Well, yeah. I mean, it’s a beagle. But you weren’t moaning when he found that half ton of illicit beef, now were you?

Because while they may be lazy, difficult to train, easily distracted, difficult to handle, distressingly flappy eared, obstinate, surprisingly unintelligent, constantly hungry, selectively deaf to many commands and requests, and just generally massively frustrating to own or work with on virtually every single level, beagles do have a really good sense of smell.
Far better than your average labrador.

Thus, I predict a massive upsurge in dried organ trafficking and fruit fly numbers coming to South Australia real soon now.

It’s worth noting that Cape Town International Airport does still employ a Biosecurity Beagle – you can see him patrolling the baggage carousels in the International Arrivals hall – and he’s probably the reason why nothing illegal ever happens in South Africa. Just saying.

Thanks for all your hard work protecting the South Australians from viable seeds and fresh vegetables, Andy.
Enjoy your well-earned retirement.

Southern Suburbs water problems today

Thursday, 10th May 2018

As you will read below, if you live in that long, thin sliver twixt the M3 and railway line: we’re talking Wynberg, Meadowridge, Diep River, Bergvliet, Tokai, Kirstenhof, Lakeside and all the way down to Clovelly etc, you might notice some issues with your water supply for the rest of the day. This is why:

Oops.

Feel free to spread the wealth.

Miscellany

A few things that aren’t really worthy of a blog post of their own, but which still need recording on the blog.

FirstlyJames‘ new song is rather good.

From the forthcoming EP Better Than That out 18 May.

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Then, this:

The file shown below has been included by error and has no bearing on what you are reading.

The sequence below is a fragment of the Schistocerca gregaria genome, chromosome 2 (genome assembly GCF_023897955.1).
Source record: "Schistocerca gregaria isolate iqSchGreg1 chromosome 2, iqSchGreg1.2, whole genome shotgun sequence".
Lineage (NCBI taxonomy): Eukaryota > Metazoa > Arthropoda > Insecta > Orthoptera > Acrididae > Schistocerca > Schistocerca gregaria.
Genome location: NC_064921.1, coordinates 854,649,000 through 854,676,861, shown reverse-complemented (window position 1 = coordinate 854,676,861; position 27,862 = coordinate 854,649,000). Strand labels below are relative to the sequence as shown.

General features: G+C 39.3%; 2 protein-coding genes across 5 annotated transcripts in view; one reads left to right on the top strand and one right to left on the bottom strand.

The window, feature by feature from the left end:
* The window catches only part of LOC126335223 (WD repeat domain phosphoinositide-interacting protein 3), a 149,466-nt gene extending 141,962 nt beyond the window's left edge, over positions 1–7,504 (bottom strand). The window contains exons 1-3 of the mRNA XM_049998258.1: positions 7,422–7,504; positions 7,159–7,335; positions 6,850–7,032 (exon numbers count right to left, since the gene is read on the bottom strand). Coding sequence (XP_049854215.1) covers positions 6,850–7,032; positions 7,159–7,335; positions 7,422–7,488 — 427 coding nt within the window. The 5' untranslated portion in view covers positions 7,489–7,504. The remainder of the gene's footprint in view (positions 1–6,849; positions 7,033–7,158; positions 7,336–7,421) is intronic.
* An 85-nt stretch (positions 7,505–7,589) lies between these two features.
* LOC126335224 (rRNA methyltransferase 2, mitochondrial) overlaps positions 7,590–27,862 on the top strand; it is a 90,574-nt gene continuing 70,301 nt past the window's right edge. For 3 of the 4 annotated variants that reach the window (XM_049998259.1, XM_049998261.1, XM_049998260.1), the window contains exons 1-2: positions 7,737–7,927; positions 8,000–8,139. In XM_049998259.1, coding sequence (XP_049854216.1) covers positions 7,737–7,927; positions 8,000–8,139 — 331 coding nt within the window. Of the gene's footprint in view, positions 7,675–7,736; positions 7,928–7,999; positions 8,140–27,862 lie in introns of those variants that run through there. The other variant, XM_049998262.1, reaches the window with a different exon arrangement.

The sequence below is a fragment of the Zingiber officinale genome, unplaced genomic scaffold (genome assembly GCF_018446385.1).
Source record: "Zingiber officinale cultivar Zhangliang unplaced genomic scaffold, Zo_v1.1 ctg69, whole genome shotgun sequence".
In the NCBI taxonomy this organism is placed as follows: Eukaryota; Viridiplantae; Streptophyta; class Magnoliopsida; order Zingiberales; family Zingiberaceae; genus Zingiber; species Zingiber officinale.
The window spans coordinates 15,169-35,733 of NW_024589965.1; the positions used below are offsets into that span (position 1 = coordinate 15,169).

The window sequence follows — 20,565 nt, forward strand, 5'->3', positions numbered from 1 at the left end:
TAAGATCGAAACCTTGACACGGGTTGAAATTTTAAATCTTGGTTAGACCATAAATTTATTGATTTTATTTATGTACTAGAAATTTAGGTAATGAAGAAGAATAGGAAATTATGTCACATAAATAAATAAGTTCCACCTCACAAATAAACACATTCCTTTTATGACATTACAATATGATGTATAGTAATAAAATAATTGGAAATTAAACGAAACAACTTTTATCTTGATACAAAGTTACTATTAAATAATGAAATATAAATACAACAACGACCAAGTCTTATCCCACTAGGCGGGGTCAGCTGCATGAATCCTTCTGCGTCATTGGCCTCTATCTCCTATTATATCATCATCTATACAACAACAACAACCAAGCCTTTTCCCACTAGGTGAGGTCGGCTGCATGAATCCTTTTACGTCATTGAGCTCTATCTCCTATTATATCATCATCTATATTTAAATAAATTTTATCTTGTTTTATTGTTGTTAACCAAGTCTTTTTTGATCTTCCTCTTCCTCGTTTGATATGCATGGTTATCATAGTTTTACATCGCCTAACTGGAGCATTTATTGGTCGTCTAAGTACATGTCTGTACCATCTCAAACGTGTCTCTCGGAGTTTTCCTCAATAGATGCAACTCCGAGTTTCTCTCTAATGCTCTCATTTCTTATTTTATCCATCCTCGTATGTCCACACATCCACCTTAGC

A Family Guy writer has turned Prince George into Stewie Griffin: his 26 bitchiest comments

Ouch.

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Changing subject slightly.
Dinosaur vomit: The physics.

from here.
I’ve been doing so rudimentary calculations and that’s the same force as a 1 tonne car hitting you at 12kph. That might not sound like a lot, but you wouldn’t want to give it a go, now would you?

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Still hungry?
Do you have any eating plans
for the weekend? I do.

I’ll spare you the photos and save your keyboard from drool.
(And hopefully dinosaur vomit too.)

_____

Finally.

Why I’m not about to become a photographer.

Professional wedding photography is dead. Change is afoot. I see it all around me. Photographers who once charged £2,000  for a wedding, now putting themselves forwards for jobs less than a grand. Award-winning photographers getting part-time jobs to supplement their income because they can no longer afford to shoot weddings full time. And it’s all a dirty little secret.

What follows is a rather distressing synopsis of the industry, lamenting the lack of change and innovation of experienced photographers, juxtaposed against the offerings of the “new breed” of wedding ‘togs.

Just stop. It’s time to change. Time to change how you look at your business. Time to introduce a new way of doing things. Because the old way isn’t working. It’s time to strip back to basics, take stock and figure out what the future holds. It’s time to embrace new tech, new ways to get your work out, new ways to appeal to the clients you want.

Lots of advice, but notably no specifics as to what exactly that change entails. And there are some rather scathing comments on what is essentially just an op-ed on an interesting subject (for me at least).

More tomorrow. Probably less disjointed. But perhaps not. Who knows?

Come back and find out.